# Surds

In Mathematics, surds are the values in square root that cannot be further simplified into whole numbers or integers. Surds are irrational numbers. The examples of surds are √2, √3, √5, etc., as these values cannot be further simplified. If we further simply them, we get decimal values, such as:

√2  = 1.4142135…

√3 = 1.7320508…

√5 = 2.2360679…

## Surds Definition

Surds are the square roots  (√) of numbers that cannot be simplified into a whole or rational number. It cannot be accurately represented in a fraction. In other words, a surd is a root of the whole number that has an irrational value. Consider an example, √2 ≈ 1.414213. It is more accurate if we leave it as a surd √2.

## Types of Surds

The different types of surds are as follows:

• Simple Surds – A surd that has only one term is called a simple surd. Example: √2, √5, …
• Pure Surds – Surds which are completely irrational. Example: √3
• Similar Surds – The surds having the same common surds factor
• Mixed Surds – Surds that are not completely irrational and can be expressed as a product of a rational number and an irrational number
• Compound Surds – An expression which is the addition or subtraction of two or more surds
• Binomial Surds –  A surd that is made of two other surds

## Six Rules for Surds

Rule 1:

$$\sqrt{a\times b}=\sqrt{a}\times \sqrt{b}$$

Example:

To simplify √18

18 = 9 x 2 = 32 x 2, since 9 is the greatest perfect square factor of 18.

Therefore, √18 = √(32 x 2)

= √32 x √2

= 3 √2

Rule 2:

$$\sqrt{\frac{a}{b}}=\frac{\sqrt{a}}{\sqrt{b}}$$

Example:

√(12 / 121) = √12 / √121

=√(22 x 3) / 11

=√22 x √3 / 11

= 2√3 / 11

Rule 3:

$$\frac{b}{\sqrt{a}}=\frac{b}{\sqrt{a}}\times \frac{\sqrt{a}}{\sqrt{a}}=b\frac{\sqrt{a}}{a}$$

You can rationalize the denominator by multiplying the numerator and denominator by the denominator.

Example:

Rationalise

5/√7

Multiply numerator and denominator by √7

5/√7 = (5/√7) x (√7/√7)

= 5√7/7

Rule 4:

$$a\sqrt{c}\pm b\sqrt{c}=(a\pm b)\sqrt{c}$$

Example:

To simplify,

5√6 + 4√6

5√6 + 4√6 = (5 + 4) √6

by the rule

= 9√6

Rule 5:

$$\frac{c}{a+b\sqrt{n}}$$

Multiply top and bottom by a-b √n

This rule enables us to rationalise the denominator.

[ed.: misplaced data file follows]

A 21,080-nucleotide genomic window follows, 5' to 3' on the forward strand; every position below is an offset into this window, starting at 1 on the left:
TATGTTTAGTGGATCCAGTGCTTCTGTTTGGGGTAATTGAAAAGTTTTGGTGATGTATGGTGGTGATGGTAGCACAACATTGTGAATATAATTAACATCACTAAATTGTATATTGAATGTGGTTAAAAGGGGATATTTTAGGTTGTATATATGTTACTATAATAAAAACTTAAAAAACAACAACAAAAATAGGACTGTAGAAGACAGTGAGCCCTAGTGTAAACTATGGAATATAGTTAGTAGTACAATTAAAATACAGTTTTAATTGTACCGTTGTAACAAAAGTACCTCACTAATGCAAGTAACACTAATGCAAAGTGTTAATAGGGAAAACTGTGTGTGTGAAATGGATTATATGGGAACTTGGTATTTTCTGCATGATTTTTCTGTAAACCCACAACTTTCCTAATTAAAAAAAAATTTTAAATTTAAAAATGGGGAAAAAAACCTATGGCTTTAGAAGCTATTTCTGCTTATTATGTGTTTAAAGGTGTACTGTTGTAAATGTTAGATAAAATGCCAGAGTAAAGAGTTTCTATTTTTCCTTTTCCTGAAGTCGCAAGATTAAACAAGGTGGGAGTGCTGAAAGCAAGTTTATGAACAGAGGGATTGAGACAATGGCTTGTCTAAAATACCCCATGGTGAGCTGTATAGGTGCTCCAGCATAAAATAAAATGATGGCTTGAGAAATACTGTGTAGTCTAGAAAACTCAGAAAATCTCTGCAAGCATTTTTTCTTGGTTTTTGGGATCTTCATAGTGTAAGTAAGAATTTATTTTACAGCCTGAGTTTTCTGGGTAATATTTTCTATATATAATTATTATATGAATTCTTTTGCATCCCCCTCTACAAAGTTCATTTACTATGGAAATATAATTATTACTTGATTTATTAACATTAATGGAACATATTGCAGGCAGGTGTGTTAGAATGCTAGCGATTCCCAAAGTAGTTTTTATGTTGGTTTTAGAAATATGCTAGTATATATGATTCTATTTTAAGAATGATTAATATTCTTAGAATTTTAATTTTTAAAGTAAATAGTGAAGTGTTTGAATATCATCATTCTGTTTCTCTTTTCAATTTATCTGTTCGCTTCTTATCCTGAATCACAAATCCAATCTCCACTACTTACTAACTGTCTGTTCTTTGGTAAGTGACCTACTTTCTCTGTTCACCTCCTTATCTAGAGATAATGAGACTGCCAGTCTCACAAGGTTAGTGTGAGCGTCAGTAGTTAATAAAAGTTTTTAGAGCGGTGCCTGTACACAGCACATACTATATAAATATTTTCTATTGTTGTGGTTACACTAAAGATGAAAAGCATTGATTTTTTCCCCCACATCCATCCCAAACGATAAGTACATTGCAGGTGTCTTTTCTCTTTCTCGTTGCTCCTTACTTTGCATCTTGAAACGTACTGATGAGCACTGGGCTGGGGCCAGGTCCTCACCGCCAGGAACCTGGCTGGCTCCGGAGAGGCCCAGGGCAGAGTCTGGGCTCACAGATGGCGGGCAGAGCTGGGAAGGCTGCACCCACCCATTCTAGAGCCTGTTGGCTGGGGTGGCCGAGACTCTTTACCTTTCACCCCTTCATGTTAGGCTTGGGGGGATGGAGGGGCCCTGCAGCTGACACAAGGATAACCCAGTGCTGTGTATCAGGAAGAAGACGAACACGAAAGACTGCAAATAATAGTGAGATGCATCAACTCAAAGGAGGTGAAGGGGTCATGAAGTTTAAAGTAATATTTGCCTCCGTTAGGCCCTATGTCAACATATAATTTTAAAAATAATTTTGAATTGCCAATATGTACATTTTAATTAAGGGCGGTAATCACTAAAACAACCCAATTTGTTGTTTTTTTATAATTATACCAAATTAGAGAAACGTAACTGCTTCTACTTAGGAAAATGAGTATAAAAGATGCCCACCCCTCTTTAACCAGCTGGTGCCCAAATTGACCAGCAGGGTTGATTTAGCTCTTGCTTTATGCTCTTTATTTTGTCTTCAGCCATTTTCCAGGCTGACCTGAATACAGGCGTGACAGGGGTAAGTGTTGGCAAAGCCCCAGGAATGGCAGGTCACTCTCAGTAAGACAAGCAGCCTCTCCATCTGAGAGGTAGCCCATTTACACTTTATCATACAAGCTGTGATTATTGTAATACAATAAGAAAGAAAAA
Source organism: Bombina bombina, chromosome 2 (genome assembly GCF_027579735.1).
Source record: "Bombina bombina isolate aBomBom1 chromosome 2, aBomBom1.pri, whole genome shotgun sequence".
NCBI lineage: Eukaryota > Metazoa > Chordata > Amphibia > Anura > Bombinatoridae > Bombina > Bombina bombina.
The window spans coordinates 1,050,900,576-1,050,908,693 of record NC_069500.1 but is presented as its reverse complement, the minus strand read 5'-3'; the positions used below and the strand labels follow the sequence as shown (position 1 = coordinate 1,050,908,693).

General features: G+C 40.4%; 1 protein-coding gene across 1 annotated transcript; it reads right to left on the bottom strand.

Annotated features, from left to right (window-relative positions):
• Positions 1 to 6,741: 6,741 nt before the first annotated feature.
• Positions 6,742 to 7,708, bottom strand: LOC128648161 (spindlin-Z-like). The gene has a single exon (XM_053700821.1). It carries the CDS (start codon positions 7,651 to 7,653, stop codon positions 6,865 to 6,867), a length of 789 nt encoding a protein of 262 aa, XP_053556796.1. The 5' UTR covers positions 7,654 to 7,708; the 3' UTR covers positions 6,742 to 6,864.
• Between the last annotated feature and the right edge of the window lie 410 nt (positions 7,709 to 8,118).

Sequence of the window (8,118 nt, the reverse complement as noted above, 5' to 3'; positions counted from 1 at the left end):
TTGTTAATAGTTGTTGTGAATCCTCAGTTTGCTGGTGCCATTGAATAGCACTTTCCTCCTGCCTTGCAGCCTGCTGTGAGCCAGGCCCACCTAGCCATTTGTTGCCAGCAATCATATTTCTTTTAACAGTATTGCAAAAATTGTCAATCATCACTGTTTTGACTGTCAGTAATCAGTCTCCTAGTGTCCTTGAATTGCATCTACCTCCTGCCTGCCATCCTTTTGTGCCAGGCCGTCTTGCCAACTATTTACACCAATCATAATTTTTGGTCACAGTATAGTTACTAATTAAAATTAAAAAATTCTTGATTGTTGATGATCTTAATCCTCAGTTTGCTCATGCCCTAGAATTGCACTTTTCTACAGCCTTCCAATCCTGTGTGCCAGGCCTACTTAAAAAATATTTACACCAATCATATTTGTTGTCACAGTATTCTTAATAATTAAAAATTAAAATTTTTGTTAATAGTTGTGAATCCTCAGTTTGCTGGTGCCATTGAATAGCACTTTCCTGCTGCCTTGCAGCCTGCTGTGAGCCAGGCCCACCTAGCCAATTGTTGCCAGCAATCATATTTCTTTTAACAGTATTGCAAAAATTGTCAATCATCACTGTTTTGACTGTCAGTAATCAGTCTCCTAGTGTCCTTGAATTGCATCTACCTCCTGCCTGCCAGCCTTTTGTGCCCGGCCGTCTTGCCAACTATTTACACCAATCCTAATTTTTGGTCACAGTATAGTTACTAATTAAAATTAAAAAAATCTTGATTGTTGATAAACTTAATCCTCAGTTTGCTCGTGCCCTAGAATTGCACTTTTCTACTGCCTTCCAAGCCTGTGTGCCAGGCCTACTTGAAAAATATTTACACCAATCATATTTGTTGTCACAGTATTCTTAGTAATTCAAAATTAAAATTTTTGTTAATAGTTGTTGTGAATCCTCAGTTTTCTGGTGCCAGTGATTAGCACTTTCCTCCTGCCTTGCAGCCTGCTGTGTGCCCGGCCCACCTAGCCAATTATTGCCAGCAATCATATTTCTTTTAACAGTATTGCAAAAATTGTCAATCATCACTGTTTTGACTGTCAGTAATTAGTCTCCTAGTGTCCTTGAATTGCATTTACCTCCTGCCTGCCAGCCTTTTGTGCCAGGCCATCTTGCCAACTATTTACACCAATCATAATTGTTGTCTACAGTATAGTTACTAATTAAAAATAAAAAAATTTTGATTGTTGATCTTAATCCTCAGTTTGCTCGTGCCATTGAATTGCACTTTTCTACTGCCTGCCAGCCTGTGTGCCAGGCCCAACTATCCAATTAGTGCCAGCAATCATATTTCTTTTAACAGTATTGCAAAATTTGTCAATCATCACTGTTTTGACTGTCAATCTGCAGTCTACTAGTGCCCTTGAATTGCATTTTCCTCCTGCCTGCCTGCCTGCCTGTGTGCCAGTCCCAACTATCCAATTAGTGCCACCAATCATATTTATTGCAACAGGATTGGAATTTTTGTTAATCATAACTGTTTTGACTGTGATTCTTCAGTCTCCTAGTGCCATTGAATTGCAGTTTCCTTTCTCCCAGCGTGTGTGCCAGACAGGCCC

Example:

To Rationalise

$$\frac{3}{2+\sqrt{2}}= \frac{3}{2+\sqrt{2}}\times \frac{2-\sqrt{2}}{2-\sqrt{2}}=\frac{6-3\sqrt{2}}{4-2}$$ $$=\frac{6-3\sqrt{2}}{2}$$

Rule 6:

$$\frac{c}{a-b\sqrt{n}}$$

This rule enables you to rationalise the denominator.

Multiply top and bottom by a + b√n

Example:

To Rationalise

$$\frac{3}{2-\sqrt{2}}= \frac{3}{2-\sqrt{2}}\times \frac{2+\sqrt{2}}{2+\sqrt{2}}=\frac{6+3\sqrt{2}}{4-2}$$ $$=\frac{6+3\sqrt{2}}{2}$$

## Surds and Indices

Surds are the root values that cannot be written as whole numbers. Indices are the power or exponent of a value. For example, for 32, 2 is the index and 3 is the base.

Suppose, we have a value √33. This value can be written as:

√33 = (33)½ = 33/2

Where 3/2 is the index.

Let us solve some examples here:

Example 1: 163/2 + 16-3/2 = ?

We know, by laws of exponents,

am x an = am+n

a-m = 1/am

⇒163/2 + 1/163/2

⇒(161/2)3 + 1/(161/2)3

⇒(42 x 1/2)3 + 1/(42 x 1/2)3

⇒43 + 1/43

⇒ 64 + 1/64

⇒ (64 x 64+ 1)/64

= (4096+1)/64

= 4097/64

Example 2: If (1/5 )3a = 0.008 Find the value of ( 0.25)a

Solution:

(1/5 )3a = 0.008 = 8/1000 = 1/125 = (1/5 )3

Apply the Algebra Law and Solve the equation.

⇒ 3a = 3

∴ a = 1

∴ ( 0.25 )a = ( 0.25 )1 = 0.25

## How to Solve Surds?

You need to follow some rules to solve expressions that involve surds. One method is to rationalize the denominators, which helps to eject the surd in the denominator. Sometimes it may be mandatory to find the greatest perfect square factor to solve surds.

### Problems and Solutions

Example 1: Write down the conjugate of 5√3 + √2

Solution:

The conjugate of  5√3 + √2 is 5√3 – √2.

Example 2: Rationalise the denominator: 1/[(8√11 )- (7√5)]

Solution:

Given:  1/[(8√11 )- (7√5)]

It is known that the conjugate of (8√11 )- (7√5) is (8√11 )+(7√5)

To rationalize the denominator of the given fraction, multiply the conjugate of denominator on both numerator and denominator.

=[1/[(8√11 )- (7√5)]]× [[(8√11 )+ (7√5)]/[(8√11 )+(7√5)]]

=[(8√11 )+ (7√5)]/[(8√11 )2-(7√5)2]

=[(8√11 )+ (7√5)]/[704- 245]

= [(8√11 )+ (7√5)]/459

Example 3: Multiply √7 x √2

Solution: √7 x √2 = √(7 x 2) = √14

Example 4: Divide √10 by √5.

Solution: √10/√5 = √(10/5) = √2

Example 5: Solve √x + 2√x.

Solution: √x + 2√x

= 3√x

### Practice Questions

1. 2√2 x 3√5   [Answer: 6√10]
2. Write √28 in simplest form.
3. Solve (√10 + √3) (√10 – √3)
4. Solve by rationalising (5/(3 + √5).
5. Write in simplest form: 3/√5

Now to start practising problems and examples of surd based on rules mentioned above, please visit BYJU’S – The Learning App.

## Frequently Asked Questions – FAQs

### What are surds?

Surds are the square root values that cannot be written in the form of whole numbers or integers.

### What are examples of surds?

√2, √3 and √5 are the examples of surds that cannot be written further in simplified form.

### Are surds irrational?

Surds are irrational because the when we write the decimals in decimal form, it goes on without repetition.

### Is root of 4 a surd?

Square root of 4, √4 is not a surd. √4 = 2 and 2 is a whole number.

### Is cube root of 11 a surd?

Cube root of 11, 3√11 = 2.2239800…. Therefore, it is a surd.